The alliance seeks to contribute to the standardisation of technology to stabilise various wireless systems with coordination control and promote wireless communications in factories.
A group of companies in Japan has formed the Flexible Factory Partner Alliance to promote the formulation of standards for coordination control technology.
Due to fierce international competition, labour shortages and a reduced number of skilled workers due to falling birth rates and aging population, companies in Japan are turning to information communication technology (ICT) for manufacturing to improve productivity. And in order to achieve greater flexibility, there are rising expectations for wireless communications as an important technology. In fact, there has been an increasing trend of manufacturing facilities deploying wireless communications on a trial basis, and then based on these trials, fully implementing such wireless systems.
At the same time, a major issue in wireless communications in factories where various wireless systems coexist is communication instability due to interference between wireless systems and the impact that has on equipment operation. However, there had previously been few efforts to resolve this sort of wireless communication issue in manufacturing facilities.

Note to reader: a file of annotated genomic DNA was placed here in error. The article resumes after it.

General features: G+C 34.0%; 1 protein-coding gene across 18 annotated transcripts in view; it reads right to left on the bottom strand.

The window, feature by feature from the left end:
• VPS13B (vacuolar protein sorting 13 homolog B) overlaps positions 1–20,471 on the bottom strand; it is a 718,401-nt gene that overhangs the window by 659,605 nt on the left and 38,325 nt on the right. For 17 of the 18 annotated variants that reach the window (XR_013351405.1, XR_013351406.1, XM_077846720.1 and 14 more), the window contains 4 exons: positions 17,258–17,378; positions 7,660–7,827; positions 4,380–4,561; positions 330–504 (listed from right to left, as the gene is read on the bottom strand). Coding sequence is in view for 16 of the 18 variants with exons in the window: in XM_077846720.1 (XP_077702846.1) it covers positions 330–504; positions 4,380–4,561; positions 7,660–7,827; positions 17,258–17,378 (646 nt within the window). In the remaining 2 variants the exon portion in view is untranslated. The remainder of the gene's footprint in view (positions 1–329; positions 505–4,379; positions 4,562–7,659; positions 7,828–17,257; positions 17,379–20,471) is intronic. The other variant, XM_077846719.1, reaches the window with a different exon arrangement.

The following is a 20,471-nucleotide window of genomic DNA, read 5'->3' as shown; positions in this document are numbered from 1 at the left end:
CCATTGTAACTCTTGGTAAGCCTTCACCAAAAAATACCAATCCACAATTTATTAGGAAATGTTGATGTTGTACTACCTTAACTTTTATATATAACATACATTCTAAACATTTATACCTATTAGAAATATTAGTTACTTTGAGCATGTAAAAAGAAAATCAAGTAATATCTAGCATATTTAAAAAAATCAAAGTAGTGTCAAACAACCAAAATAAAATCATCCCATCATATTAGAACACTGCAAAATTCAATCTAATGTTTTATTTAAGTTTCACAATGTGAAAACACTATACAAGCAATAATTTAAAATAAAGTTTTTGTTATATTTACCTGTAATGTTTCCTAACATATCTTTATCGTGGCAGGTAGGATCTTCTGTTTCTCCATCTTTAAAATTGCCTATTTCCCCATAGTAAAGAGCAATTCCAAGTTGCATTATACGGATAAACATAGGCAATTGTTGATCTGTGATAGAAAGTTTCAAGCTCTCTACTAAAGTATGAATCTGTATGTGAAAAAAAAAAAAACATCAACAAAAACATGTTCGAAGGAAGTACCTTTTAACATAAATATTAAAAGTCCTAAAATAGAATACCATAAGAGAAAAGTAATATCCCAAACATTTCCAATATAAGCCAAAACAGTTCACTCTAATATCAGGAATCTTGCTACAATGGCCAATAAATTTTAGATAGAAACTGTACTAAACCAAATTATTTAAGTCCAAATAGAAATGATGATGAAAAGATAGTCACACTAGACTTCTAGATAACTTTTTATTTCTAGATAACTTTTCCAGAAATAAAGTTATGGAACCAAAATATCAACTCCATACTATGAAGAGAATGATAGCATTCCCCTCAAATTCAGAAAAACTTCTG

Members of the newly-formed Flexible Factory Partner Alliance have been conducting trials of wireless communications and evaluating the wireless environment in factories. Chaired by Professor Andreas Dengel of the German Research Centre for Artificial Intelligence (DFKI), the group is made up of technology vendors Omron, Sanritz Automation, NEC, Fujitsu and Murata Machinery, as well as two research institutes, Advanced Telecommunications Research Institute International and the National Institute of Information and Communications Technology.
Members of the alliance have agreed to develop specifications relating to the technology to stabilise various wireless systems with coordination control, as well as to standardise these specifications and promote the application of wireless communications in manufacturing factories.
The goal, according to the organisation, is to ensure that there will be stable communications in an environment where various wireless systems coexist, as well as to promote their use and further accelerate the adoption of wireless systems in manufacturing facilities.